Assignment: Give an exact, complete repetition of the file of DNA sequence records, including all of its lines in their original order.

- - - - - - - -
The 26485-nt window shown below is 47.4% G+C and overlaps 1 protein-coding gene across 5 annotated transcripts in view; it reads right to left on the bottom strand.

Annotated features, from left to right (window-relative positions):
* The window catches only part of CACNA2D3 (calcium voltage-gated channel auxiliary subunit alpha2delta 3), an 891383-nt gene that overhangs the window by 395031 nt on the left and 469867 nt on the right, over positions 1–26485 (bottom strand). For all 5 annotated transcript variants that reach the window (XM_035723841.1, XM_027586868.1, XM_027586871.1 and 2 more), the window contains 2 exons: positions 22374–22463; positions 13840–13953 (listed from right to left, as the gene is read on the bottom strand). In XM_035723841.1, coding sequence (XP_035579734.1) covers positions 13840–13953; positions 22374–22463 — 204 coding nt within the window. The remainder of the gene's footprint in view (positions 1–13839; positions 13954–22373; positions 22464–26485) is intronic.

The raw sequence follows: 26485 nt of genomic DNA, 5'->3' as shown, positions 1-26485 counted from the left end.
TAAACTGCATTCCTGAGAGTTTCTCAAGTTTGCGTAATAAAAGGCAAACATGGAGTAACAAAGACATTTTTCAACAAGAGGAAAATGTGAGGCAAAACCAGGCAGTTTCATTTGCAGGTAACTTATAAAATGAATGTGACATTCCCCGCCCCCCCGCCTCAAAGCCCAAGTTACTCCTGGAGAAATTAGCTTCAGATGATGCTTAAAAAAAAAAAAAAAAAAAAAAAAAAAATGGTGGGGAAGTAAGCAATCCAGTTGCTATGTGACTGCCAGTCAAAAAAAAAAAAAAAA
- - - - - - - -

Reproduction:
The 26485-nt window shown below is 47.4% G+C and overlaps 1 protein-coding gene across 5 annotated transcripts in view; it reads right to left on the bottom strand.

Annotated features, from left to right (window-relative positions):
* The window catches only part of CACNA2D3 (calcium voltage-gated channel auxiliary subunit alpha2delta 3), an 891383-nt gene that overhangs the window by 395031 nt on the left and 469867 nt on the right, over positions 1–26485 (bottom strand). For all 5 annotated transcript variants that reach the window (XM_035723841.1, XM_027586868.1, XM_027586871.1 and 2 more), the window contains 2 exons: positions 22374–22463; positions 13840–13953 (listed from right to left, as the gene is read on the bottom strand). In XM_035723841.1, coding sequence (XP_035579734.1) covers positions 13840–13953; positions 22374–22463 — 204 coding nt within the window. The remainder of the gene's footprint in view (positions 1–13839; positions 13954–22373; positions 22464–26485) is intronic.

The raw sequence follows: 26485 nt of genomic DNA, 5'->3' as shown, positions 1-26485 counted from the left end.
TAAACTGCATTCCTGAGAGTTTCTCAAGTTTGCGTAATAAAAGGCAAACATGGAGTAACAAAGACATTTTTCAACAAGAGGAAAATGTGAGGCAAAACCAGGCAGTTTCATTTGCAGGTAACTTATAAAATGAATGTGACATTCCCCGCCCCCCCGCCTCAAAGCCCAAGTTACTCCTGGAGAAATTAGCTTCAGATGATGCTTAAAAAAAAAAAAAAAAAAAAAAAAAAAATGGTGGGGAAGTAAGCAATCCAGTTGCTATGTGACTGCCAGTCAAAAAAAAAAAAAAAA